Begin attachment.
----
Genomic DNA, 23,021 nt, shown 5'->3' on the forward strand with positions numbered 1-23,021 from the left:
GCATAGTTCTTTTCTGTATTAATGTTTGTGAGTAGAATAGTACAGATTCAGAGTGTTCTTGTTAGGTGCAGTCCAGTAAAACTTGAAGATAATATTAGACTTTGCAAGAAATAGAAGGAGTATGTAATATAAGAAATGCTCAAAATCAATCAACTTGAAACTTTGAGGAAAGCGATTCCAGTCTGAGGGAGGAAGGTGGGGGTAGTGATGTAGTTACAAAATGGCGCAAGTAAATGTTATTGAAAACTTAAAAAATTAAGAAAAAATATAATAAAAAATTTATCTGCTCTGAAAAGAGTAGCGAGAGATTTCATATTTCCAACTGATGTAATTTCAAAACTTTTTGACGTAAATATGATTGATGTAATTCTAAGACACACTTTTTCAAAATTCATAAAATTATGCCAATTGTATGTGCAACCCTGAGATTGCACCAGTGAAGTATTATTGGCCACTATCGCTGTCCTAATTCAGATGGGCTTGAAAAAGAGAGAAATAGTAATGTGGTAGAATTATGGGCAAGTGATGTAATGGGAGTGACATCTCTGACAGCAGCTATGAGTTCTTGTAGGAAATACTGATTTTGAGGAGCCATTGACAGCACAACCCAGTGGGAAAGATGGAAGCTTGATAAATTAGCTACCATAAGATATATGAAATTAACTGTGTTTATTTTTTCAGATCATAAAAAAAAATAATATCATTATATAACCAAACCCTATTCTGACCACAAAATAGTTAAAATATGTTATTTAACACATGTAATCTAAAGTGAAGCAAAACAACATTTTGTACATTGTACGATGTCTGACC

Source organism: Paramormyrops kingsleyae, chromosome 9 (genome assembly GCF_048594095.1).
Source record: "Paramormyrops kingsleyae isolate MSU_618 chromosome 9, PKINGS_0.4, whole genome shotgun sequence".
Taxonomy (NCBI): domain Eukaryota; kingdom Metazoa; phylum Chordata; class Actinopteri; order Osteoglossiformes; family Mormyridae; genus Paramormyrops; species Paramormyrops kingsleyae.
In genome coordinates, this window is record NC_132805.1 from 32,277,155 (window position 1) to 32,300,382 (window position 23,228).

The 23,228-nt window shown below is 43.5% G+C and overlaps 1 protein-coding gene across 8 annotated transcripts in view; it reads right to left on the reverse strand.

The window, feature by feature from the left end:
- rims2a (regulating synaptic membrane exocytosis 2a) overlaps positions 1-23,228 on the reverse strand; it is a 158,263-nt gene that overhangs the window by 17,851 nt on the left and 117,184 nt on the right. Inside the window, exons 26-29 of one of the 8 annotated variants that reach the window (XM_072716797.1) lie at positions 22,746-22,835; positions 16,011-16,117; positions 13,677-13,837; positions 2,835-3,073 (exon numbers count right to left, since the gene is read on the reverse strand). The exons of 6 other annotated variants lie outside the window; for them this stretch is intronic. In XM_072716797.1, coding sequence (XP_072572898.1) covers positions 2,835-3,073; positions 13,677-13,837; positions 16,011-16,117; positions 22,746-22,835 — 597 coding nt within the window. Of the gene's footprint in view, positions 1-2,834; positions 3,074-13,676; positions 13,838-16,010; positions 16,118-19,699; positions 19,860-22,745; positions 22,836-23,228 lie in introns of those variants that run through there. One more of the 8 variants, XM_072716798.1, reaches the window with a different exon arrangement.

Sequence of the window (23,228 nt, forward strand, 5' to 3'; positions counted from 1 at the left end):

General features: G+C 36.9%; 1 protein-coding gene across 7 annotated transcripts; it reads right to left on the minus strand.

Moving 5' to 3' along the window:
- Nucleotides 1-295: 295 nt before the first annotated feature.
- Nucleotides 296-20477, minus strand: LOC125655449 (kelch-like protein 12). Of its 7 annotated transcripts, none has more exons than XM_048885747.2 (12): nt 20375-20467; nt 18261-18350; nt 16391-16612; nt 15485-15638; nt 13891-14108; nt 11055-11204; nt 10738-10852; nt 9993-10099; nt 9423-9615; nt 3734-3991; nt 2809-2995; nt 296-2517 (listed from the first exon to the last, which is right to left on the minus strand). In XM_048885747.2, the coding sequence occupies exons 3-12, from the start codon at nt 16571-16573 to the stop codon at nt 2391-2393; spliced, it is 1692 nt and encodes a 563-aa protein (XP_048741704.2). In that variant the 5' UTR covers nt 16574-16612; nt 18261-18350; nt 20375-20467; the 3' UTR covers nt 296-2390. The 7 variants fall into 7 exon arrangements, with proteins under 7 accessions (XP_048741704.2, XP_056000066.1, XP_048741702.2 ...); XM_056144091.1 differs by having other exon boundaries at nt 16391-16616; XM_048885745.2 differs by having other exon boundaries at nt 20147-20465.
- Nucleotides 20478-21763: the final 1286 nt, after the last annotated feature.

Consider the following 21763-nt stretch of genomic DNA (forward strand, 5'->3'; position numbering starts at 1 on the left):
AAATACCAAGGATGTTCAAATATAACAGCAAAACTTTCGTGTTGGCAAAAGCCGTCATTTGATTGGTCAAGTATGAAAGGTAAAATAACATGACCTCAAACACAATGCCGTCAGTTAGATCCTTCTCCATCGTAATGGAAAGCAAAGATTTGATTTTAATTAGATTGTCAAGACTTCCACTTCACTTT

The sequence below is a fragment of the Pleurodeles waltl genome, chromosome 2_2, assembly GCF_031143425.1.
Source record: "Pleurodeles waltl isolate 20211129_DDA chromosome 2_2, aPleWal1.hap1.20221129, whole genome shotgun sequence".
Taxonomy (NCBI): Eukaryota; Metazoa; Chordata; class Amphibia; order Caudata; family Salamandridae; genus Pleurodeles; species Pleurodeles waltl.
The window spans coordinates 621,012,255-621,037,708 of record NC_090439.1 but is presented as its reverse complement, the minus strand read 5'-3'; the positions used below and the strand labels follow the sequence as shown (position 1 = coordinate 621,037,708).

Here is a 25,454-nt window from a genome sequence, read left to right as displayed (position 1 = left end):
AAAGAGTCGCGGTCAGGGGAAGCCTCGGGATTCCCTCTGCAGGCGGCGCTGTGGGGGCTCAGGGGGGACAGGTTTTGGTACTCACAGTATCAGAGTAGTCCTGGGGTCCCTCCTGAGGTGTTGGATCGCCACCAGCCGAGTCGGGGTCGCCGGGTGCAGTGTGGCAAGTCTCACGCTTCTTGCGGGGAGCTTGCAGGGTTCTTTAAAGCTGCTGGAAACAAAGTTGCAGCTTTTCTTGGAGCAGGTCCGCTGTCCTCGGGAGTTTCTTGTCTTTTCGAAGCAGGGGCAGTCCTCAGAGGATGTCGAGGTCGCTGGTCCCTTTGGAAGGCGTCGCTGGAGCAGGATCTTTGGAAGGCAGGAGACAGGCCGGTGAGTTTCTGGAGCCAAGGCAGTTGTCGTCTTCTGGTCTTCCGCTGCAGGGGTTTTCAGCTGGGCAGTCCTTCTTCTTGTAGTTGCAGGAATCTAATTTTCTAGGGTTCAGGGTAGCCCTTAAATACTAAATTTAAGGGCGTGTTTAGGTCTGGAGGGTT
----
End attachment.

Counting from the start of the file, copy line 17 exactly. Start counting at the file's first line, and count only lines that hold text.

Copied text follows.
AAATACCAAGGATGTTCAAATATAACAGCAAAACTTTCGTGTTGGCAAAAGCCGTCATTTGATTGGTCAAGTATGAAAGGTAAAATAACATGACCTCAAACACAATGCCGTCAGTTAGATCCTTCTCCATCGTAATGGAAAGCAAAGATTTGATTTTAATTAGATTGTCAAGACTTCCACTTCACTTT